a. Autonomic Classical Conditioning Autonomic classical conditioning refers to any classical conditioning paradigm in which the measured response is under the control of the autonomic nervous system. The autonomic nervous system consists of two divisions, the sympathetic nervous system and the parasympathetic nervous systems. These two systems work together, in opposing directions, to control bodily functions such as heart rate, breathing, dilation and constriction of the pupil, and the control of sweat glands. These systems are not generally under voluntary control but can be modified by classical conditioning. Autonomic conditioning has been used extensively because in addition to involving primarily involuntary responses, autonomic responses can also be used as an index of changes in emotion. Autonomic conditioning is sometimes referred to as conditioned emotional responses because changes in emotion are accompanied by changes in these autonomic measures. For example, many of these measures are also used in polygraph/lie-detection work. The following is a brief overview of the most common types of autonomic conditioning studies.

i. Galvanic Skin Response/Skin Conductance Response Conditioning This response is measured by the change in skin resistance to an electrical current. Research using this response measure dates back to the 1880s. For most of this time, the response was termed the Galvanic skin response (GSR) in honor of Luigi Galvani (1737-1798), an early pioneer in research describing the electrical nature of the body. Today, descriptive terms are commonly used, such as the electrodermal response or the skin conductance response (SCR). This response is measured by passing a small amount of electrical current between two electrodes pasted to the skin. The conductance (the reciprocal of resistance) between the two electrodes is measured. Many different stimuli can induce a SCR. For example, a mild shock, or any new stimulus of sufficient intensity as to attract the attention of the subject, can cause an autonomic response in which sweat glands pump extra sweat into sweat ducts located in the skin. The net effect of this action is an increase in skin conductance (i.e., a skin conductance response). In conditioning experiments in which, for example, a tone CS is paired with a shock or loud noise US, an association is made between the CS and the US and the CS begins to elicit a classically conditioned SCR.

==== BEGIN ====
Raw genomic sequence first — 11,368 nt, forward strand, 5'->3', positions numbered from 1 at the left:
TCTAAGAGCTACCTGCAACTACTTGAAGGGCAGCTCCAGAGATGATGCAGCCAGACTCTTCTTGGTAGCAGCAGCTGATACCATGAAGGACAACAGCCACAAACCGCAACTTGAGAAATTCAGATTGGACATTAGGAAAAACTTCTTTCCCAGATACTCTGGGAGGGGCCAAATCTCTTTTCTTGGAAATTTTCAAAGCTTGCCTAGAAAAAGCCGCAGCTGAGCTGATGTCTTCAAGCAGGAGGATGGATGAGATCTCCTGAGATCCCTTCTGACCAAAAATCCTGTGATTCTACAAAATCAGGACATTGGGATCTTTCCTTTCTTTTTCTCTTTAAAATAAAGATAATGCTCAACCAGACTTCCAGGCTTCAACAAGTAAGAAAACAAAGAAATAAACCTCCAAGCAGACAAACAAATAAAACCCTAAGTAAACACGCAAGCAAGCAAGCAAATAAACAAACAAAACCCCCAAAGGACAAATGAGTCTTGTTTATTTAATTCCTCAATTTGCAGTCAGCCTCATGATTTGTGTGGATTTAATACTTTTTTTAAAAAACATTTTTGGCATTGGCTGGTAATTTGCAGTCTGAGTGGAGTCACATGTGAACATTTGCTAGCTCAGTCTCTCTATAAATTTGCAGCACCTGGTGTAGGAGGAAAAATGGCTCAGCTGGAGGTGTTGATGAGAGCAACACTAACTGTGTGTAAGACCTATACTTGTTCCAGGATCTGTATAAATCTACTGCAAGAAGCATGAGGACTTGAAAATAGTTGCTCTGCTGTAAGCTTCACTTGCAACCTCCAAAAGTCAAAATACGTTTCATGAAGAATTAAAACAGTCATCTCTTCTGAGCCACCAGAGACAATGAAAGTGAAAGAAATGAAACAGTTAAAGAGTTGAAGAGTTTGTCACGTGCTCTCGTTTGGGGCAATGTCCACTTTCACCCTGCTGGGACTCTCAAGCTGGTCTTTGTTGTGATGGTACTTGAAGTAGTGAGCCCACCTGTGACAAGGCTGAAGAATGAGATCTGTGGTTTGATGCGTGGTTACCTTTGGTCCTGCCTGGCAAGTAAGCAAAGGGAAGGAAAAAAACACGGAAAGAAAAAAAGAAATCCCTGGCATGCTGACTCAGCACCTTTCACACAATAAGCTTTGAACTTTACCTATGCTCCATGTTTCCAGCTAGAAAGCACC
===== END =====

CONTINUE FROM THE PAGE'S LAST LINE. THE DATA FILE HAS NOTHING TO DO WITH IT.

ii. Heart Rate Conditioning Another common autonomic conditioning paradigm is the classically conditioned heart rate response. In this paradigm the change in heart rate (i.e., heartbeats per minute) is measured with electrodes pasted on the chest. For example, a tone CS can be paired with a mild shock US. Initially, the CS does not cause a change in the heart rate, but the shock will increase the heart rate. With continued pairing of the CS and the US, the CS will elicit a CR—a change in heart rate. Interestingly, the CR in this case is change in heart rate to the CS, but the direction of change (i.e., slower or faster) depends on the animal species being testing. For example, the CR with human subjects is an increase in heart rate, which is called conditioned tachycardia (heart rate increasing). However, the CR with, for example, rabbits, is a decrease in heart rate, which is called conditioned bradycardia (heart rate slowing).

iii. Other Examples Another example of auto-nomic classical conditioning is the conditioned pupillary response, which is a conditioned change in the size of the pupil. This response was first conditioned in 1922, but today it is rarely used because it is a difficult response to condition and to measure, and it is subject to a great deal of noise (i.e., spontaneous responses that are unrelated to the CS or the US). As noted previously, salivary conditioning was used by Pavlov in the initial demonstration of classical conditioning and this response was adapted for work with humans by Karl Lashley (1890-1958). Today, this paradigm is almost never used because salivation is a relatively slow response, difficult to measure, and difficult to condition in humans.